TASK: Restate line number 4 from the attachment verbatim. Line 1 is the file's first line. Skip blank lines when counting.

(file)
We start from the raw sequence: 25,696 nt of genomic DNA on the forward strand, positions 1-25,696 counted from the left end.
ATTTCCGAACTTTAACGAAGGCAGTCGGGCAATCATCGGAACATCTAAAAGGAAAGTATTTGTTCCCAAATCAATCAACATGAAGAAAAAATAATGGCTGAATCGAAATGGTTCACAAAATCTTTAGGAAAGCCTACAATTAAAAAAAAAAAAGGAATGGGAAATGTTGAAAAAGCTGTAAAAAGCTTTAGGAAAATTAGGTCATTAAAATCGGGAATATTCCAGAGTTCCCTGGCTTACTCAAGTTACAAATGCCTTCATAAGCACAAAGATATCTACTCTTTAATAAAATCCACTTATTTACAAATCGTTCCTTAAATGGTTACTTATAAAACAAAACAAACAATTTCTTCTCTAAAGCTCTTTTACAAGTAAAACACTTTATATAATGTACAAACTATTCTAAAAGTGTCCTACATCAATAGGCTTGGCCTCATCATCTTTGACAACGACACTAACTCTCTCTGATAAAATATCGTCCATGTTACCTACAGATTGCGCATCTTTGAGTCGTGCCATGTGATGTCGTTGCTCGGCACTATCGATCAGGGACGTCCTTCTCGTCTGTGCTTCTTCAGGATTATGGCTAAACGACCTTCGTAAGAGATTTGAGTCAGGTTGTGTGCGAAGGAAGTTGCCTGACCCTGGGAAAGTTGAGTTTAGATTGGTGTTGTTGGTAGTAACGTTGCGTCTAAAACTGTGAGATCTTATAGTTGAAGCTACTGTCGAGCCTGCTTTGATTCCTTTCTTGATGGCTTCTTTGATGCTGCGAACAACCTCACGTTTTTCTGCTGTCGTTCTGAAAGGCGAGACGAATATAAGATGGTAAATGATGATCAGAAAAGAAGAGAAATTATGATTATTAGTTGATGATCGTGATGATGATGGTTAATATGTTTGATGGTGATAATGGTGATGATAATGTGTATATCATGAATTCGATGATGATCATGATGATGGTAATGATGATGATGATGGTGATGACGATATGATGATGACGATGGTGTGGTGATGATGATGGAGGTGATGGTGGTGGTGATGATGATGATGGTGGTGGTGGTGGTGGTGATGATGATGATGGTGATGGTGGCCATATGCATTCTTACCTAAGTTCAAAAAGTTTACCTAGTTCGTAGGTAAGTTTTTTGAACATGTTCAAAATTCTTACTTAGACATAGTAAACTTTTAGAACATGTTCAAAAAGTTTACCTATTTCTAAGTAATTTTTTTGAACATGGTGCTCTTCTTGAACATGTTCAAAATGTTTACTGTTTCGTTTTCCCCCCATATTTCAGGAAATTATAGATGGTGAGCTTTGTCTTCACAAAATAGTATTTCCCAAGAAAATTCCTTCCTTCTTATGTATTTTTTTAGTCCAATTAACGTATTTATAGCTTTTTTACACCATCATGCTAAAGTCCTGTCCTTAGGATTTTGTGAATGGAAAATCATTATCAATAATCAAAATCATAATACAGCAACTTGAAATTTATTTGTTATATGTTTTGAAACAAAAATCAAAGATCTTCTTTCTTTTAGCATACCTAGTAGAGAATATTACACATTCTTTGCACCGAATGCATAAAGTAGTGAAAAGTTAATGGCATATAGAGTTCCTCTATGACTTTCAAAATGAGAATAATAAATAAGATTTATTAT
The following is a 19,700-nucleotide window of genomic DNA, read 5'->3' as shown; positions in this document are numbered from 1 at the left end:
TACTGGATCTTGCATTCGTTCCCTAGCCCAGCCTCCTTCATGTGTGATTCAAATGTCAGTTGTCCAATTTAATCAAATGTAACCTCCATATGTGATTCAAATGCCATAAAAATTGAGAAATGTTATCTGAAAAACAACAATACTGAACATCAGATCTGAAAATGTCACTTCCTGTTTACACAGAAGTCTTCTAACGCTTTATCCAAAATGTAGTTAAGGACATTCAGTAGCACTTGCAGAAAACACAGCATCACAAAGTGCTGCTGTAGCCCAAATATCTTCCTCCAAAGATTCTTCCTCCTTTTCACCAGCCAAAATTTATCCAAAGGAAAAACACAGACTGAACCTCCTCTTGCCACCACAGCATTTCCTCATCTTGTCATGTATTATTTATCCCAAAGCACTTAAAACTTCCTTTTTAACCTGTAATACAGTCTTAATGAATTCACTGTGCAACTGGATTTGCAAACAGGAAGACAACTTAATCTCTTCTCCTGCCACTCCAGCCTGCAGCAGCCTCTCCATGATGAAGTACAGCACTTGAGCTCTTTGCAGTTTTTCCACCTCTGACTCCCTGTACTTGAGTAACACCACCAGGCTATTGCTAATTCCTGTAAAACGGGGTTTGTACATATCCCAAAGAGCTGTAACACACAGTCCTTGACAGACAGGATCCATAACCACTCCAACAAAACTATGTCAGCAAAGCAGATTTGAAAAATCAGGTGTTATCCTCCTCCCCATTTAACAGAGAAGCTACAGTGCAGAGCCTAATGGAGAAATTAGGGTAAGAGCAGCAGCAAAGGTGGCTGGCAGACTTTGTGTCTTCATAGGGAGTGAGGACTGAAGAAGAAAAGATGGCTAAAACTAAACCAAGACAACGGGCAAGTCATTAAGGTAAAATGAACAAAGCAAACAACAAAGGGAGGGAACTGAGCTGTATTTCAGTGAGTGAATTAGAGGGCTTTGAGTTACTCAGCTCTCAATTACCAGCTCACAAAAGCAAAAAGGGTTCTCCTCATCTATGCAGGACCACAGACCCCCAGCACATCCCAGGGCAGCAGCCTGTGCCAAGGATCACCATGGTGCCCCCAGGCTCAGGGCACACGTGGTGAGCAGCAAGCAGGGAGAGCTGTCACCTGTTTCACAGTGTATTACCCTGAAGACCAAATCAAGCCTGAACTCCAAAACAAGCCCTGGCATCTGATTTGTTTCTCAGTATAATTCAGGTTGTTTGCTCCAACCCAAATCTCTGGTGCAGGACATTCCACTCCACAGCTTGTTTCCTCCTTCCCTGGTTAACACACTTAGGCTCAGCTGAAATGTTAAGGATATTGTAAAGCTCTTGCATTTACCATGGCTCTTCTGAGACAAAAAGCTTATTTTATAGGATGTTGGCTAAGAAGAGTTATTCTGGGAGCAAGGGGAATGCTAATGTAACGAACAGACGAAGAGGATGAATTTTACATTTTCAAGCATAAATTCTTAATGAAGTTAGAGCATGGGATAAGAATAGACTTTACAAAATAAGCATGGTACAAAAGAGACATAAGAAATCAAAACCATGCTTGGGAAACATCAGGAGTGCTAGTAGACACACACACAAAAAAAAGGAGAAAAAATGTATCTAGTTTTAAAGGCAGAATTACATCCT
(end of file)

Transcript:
TACTGGATCTTGCATTCGTTCCCTAGCCCAGCCTCCTTCATGTGTGATTCAAATGTCAGTTGTCCAATTTAATCAAATGTAACCTCCATATGTGATTCAAATGCCATAAAAATTGAGAAATGTTATCTGAAAAACAACAATACTGAACATCAGATCTGAAAATGTCACTTCCTGTTTACACAGAAGTCTTCTAACGCTTTATCCAAAATGTAGTTAAGGACATTCAGTAGCACTTGCAGAAAACACAGCATCACAAAGTGCTGCTGTAGCCCAAATATCTTCCTCCAAAGATTCTTCCTCCTTTTCACCAGCCAAAATTTATCCAAAGGAAAAACACAGACTGAACCTCCTCTTGCCACCACAGCATTTCCTCATCTTGTCATGTATTATTTATCCCAAAGCACTTAAAACTTCCTTTTTAACCTGTAATACAGTCTTAATGAATTCACTGTGCAACTGGATTTGCAAACAGGAAGACAACTTAATCTCTTCTCCTGCCACTCCAGCCTGCAGCAGCCTCTCCATGATGAAGTACAGCACTTGAGCTCTTTGCAGTTTTTCCACCTCTGACTCCCTGTACTTGAGTAACACCACCAGGCTATTGCTAATTCCTGTAAAACGGGGTTTGTACATATCCCAAAGAGCTGTAACACACAGTCCTTGACAGACAGGATCCATAACCACTCCAACAAAACTATGTCAGCAAAGCAGATTTGAAAAATCAGGTGTTATCCTCCTCCCCATTTAACAGAGAAGCTACAGTGCAGAGCCTAATGGAGAAATTAGGGTAAGAGCAGCAGCAAAGGTGGCTGGCAGACTTTGTGTCTTCATAGGGAGTGAGGACTGAAGAAGAAAAGATGGCTAAAACTAAACCAAGACAACGGGCAAGTCATTAAGGTAAAATGAACAAAGCAAACAACAAAGGGAGGGAACTGAGCTGTATTTCAGTGAGTGAATTAGAGGGCTTTGAGTTACTCAGCTCTCAATTACCAGCTCACAAAAGCAAAAAGGGTTCTCCTCATCTATGCAGGACCACAGACCCCCAGCACATCCCAGGGCAGCAGCCTGTGCCAAGGATCACCATGGTGCCCCCAGGCTCAGGGCACACGTGGTGAGCAGCAAGCAGGGAGAGCTGTCACCTGTTTCACAGTGTATTACCCTGAAGACCAAATCAAGCCTGAACTCCAAAACAAGCCCTGGCATCTGATTTGTTTCTCAGTATAATTCAGGTTGTTTGCTCCAACCCAAATCTCTGGTGCAGGACATTCCACTCCACAGCTTGTTTCCTCCTTCCCTGGTTAACACACTTAGGCTCAGCTGAAATGTTAAGGATATTGTAAAGCTCTTGCATTTACCATGGCTCTTCTGAGACAAAAAGCTTATTTTATAGGATGTTGGCTAAGAAGAGTTATTCTGGGAGCAAGGGGAATGCTAATGTAACGAACAGACGAAGAGGATGAATTTTACATTTTCAAGCATAAATTCTTAATGAAGTTAGAGCATGGGATAAGAATAGACTTTACAAAATAAGCATGGTACAAAAGAGACATAAGAAATCAAAACCATGCTTGGGAAACATCAGGAGTGCTAGTAGACACACACACAAAAAAAAGGAGAAAAAATGTATCTAGTTTTAAAGGCAGAATTACATCCT